Yesterday David Asman kicked off his Fox Business show, America's Nightly Scoreboard, by claiming that Solyndra "received a very generous set of tax breaks" from the Internal Revenue Service. Asman emphasized that this was "a tax break applied for Solyndra and only for Solyndra" and suggested that "political influence" may have played a role in the IRS decision.
But the tax credit didn't apply to Solyndra at all -- it applied to a manufacturing facility that was considering installing a Solyndra solar panel system. And this ruling is hardly unprecedented: it is one of many private letter rulings issued by the IRS to clarify which technologies qualify for energy tax credits.
The "tax break" Asman is referring to is a 30 percent tax credit for solar energy systems, which was established under the Bush administration, and later expanded by both the Bush and Obama administrations. A PriceWaterhouseCoopers memo explains that the law "generally provides that buildings and structural components are not eligible" for the tax credit, but allows for exceptions where a structural component could qualify for the credit. IRS guidance issued in 1979 provides an insight into when that exception may apply, stating that "where a structural component of a building is so specifically engineered that it is in essence part of the machinery or equipment with which it functions, the cost of that component will be eligible" for an investment tax credit such as the solar energy credit.
And in the case that Asman is referring to, the IRS determined that this exception did apply. A 2009 private letter ruling stated that the manufacturing facility's "cool roof" qualified for the tax credit because it "enable[d] the generation of significant amounts of electricity from reflected sunlight," and therefore "constitute[d] equipment that uses solar energy to generate electricity when installed in connection with the System."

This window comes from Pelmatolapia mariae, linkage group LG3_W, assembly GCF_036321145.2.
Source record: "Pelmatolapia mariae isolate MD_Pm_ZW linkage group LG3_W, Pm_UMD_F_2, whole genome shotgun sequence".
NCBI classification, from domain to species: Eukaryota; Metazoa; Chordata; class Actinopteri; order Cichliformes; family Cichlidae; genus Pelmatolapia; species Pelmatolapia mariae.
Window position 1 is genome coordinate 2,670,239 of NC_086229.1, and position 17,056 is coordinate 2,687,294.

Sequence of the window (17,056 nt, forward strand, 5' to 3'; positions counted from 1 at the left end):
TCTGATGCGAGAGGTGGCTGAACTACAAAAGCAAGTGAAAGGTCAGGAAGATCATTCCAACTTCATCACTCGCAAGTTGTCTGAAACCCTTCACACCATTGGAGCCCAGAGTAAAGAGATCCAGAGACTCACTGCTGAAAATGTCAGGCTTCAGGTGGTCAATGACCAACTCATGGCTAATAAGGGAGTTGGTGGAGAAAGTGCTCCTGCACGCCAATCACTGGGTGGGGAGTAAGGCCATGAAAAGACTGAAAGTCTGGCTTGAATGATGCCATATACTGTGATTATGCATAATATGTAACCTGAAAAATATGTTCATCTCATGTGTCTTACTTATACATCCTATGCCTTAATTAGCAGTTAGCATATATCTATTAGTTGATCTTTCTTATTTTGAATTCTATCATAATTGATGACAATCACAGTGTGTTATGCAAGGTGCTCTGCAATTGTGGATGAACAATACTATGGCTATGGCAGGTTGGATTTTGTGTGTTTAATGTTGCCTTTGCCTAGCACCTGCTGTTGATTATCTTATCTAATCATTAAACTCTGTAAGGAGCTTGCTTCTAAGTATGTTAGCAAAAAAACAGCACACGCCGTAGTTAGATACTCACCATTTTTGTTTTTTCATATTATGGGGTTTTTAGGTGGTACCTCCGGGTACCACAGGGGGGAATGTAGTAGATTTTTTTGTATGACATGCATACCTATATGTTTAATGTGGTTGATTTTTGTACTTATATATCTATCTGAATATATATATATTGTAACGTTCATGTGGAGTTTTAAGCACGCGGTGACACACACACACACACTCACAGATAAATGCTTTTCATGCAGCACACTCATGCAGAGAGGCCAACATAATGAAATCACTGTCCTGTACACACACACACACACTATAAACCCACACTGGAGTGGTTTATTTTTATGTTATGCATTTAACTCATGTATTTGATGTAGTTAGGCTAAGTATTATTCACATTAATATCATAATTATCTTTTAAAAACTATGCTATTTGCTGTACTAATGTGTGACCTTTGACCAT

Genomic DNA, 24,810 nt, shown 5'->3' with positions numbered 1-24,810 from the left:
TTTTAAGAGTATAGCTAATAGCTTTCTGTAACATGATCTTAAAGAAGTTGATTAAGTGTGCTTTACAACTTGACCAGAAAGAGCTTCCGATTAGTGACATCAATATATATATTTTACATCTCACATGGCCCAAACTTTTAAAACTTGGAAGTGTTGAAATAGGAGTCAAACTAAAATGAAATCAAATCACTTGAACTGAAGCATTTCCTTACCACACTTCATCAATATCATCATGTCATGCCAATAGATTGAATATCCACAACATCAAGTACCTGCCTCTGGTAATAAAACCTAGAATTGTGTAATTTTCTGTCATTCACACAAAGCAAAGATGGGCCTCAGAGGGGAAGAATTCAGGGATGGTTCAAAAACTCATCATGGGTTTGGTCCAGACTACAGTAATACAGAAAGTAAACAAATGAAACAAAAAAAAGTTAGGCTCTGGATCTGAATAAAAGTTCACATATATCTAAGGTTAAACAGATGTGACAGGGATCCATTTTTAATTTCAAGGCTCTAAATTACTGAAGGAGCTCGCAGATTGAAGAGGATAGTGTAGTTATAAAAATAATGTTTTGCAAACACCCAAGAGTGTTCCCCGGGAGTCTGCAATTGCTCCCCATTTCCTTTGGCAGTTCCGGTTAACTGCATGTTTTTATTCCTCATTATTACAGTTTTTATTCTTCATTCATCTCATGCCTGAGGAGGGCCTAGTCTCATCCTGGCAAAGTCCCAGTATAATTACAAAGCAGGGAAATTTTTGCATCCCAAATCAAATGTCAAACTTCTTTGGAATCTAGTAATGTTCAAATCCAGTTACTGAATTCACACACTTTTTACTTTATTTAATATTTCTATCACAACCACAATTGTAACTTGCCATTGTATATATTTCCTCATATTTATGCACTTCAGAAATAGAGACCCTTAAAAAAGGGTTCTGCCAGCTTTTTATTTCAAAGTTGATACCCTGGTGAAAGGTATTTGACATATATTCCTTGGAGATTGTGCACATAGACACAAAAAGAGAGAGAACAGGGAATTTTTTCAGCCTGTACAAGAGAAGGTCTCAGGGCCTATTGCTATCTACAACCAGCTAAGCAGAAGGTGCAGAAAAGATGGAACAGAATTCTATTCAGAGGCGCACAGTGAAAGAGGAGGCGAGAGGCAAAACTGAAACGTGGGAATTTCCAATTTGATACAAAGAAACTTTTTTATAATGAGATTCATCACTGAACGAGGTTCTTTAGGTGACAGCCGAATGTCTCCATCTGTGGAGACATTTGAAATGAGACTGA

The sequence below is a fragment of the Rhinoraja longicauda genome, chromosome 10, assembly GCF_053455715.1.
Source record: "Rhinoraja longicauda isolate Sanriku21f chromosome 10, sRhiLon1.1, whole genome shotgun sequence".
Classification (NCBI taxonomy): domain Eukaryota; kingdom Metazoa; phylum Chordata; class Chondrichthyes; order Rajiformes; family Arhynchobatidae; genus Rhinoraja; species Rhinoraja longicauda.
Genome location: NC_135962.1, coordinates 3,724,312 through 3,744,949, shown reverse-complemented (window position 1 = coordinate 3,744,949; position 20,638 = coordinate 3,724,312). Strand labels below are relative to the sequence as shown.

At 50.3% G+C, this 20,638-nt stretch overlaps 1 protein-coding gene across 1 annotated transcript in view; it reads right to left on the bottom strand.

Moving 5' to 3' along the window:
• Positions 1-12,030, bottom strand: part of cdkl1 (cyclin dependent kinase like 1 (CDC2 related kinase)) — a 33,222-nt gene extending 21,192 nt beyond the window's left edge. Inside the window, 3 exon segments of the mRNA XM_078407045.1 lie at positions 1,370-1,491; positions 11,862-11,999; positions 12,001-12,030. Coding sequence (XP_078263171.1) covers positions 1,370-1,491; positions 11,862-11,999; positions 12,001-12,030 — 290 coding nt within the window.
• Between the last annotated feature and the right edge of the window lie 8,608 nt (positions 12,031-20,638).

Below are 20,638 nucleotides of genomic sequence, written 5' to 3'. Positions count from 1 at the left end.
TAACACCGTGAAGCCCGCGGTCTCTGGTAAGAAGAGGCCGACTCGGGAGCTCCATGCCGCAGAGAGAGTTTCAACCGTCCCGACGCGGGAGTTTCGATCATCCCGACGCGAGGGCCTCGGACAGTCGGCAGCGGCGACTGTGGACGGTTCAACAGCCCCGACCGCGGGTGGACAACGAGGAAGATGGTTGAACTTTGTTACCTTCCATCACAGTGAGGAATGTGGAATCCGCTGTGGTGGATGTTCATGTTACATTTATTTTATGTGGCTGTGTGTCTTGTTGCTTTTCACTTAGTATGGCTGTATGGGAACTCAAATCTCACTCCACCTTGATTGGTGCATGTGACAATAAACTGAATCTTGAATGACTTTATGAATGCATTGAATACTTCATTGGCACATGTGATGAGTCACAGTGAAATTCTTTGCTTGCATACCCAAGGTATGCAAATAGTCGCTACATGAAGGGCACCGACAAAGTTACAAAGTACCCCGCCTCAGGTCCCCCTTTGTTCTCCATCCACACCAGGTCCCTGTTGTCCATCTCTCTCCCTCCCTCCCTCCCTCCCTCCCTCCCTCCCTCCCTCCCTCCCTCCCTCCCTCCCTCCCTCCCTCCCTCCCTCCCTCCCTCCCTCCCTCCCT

As Asman correctly noted, a private letter ruling like this one "is particular to one individual or one company". But he failed to mention that the company in this case was not Solyndra. The company's name has been redacted in the IRS ruling, but a memo from Solyndra to its customers indicates that the ruling was granted to "the owner of a manufacturing facility [that] was considering a Solyndra PV panel installation." Solyndra made it clear that the ruling did not necessarily apply to other customers, but PriceWaterhouseCoopers points out that "[m]any roof-mounted solar installations include a reflective roof coating" and that other companies seeking to install similar technology could benefit from the ruling.
Aside from misidentifying the recipient of the tax credit, Asman's suggestion that this ruling was due to "political influence" ignores that fact that the IRS has issued similar rulings for other solar companies seeking tax credits, including for the installation of photovoltaic curtain walls. And a National Review article on the same ruling acknowledged toward the end that "'[c]lean coal' and aspects of nuclear power also have received private-letter rulings."
Fox Nation later took down its post without explanation.